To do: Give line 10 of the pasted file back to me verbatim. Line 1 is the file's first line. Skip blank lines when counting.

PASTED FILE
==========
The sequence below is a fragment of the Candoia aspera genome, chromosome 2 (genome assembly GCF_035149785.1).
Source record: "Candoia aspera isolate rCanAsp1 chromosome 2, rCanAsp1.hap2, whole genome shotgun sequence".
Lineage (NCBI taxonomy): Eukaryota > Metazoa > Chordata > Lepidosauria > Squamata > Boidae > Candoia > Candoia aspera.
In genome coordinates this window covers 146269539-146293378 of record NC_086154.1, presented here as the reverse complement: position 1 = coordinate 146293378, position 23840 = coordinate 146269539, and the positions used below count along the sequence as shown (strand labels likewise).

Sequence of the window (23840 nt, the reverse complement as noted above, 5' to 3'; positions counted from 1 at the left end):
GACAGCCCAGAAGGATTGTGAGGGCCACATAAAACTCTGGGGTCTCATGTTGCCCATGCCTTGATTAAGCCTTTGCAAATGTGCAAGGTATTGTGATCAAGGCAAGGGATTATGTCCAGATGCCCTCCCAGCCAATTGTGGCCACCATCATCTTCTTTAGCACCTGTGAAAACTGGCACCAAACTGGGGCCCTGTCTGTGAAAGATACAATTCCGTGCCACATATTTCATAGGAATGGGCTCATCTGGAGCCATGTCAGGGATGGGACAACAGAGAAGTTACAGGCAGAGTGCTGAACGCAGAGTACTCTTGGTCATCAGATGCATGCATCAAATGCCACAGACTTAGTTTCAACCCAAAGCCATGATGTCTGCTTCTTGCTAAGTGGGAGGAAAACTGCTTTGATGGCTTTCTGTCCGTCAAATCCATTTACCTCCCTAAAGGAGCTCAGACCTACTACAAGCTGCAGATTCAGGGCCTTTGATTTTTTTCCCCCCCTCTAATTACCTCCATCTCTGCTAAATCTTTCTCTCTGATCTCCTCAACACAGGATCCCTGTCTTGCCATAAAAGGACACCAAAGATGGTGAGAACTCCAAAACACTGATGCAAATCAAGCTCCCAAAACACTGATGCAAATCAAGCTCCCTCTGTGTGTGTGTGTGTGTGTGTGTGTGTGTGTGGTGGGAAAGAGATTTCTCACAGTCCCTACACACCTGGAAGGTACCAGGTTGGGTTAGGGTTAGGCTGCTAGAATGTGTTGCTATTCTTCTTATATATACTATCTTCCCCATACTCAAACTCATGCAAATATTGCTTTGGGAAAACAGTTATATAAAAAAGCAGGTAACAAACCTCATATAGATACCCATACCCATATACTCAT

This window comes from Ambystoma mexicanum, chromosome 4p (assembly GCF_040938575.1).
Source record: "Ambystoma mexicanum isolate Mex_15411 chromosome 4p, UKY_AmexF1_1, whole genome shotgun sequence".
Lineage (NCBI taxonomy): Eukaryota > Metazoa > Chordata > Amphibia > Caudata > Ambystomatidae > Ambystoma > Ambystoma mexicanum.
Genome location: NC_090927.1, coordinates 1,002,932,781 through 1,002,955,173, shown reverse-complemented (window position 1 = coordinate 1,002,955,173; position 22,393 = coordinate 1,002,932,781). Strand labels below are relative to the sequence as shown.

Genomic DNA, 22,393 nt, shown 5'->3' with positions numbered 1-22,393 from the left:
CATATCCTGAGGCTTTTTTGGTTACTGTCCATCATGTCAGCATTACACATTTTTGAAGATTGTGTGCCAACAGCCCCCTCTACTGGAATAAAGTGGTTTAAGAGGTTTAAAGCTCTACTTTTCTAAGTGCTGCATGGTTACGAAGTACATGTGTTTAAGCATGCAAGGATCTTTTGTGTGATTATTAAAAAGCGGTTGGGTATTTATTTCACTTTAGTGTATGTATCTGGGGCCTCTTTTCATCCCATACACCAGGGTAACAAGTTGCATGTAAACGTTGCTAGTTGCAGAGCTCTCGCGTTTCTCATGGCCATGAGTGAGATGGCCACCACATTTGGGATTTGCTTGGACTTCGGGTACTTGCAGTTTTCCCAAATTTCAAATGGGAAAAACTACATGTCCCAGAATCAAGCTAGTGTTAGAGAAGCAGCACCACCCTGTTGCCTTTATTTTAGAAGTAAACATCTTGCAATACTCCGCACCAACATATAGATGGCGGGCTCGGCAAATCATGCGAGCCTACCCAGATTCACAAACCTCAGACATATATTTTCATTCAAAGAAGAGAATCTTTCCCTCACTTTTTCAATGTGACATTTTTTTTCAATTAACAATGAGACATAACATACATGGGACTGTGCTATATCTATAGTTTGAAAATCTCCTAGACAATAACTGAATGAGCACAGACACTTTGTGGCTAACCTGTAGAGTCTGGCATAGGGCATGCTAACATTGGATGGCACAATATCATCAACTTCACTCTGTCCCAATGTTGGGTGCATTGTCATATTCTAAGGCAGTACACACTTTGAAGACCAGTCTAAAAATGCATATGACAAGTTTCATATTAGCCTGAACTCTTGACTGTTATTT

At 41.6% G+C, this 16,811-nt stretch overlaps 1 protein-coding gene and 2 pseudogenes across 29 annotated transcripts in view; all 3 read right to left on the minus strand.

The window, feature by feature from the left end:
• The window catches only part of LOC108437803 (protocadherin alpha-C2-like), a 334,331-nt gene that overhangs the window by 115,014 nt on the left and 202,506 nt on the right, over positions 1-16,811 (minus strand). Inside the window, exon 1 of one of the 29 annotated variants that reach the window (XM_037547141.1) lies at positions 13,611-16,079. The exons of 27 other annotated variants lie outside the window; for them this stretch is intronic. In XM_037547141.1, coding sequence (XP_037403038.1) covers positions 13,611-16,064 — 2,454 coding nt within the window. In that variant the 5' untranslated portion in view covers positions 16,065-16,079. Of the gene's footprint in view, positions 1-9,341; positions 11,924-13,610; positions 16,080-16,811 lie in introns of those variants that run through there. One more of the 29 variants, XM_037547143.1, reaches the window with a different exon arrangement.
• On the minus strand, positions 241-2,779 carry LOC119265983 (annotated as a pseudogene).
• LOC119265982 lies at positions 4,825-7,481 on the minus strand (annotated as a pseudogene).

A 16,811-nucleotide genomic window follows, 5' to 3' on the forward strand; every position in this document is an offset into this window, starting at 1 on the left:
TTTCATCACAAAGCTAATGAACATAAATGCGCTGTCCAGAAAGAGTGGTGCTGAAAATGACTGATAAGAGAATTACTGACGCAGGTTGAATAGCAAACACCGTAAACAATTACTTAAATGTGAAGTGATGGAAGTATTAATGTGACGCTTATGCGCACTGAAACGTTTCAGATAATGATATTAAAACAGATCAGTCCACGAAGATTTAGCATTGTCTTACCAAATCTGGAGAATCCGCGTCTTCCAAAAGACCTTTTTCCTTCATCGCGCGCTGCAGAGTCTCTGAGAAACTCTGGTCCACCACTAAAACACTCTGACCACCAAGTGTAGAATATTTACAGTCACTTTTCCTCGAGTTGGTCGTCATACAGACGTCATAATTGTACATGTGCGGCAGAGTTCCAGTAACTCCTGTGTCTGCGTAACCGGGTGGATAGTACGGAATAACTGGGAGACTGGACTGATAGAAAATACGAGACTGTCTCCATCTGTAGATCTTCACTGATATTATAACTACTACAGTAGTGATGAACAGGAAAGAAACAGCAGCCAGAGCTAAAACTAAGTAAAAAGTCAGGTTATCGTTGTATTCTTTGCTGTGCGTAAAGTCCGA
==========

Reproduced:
Genome location: NC_090927.1, coordinates 1,002,932,781 through 1,002,955,173, shown reverse-complemented (window position 1 = coordinate 1,002,955,173; position 22,393 = coordinate 1,002,932,781). Strand labels below are relative to the sequence as shown.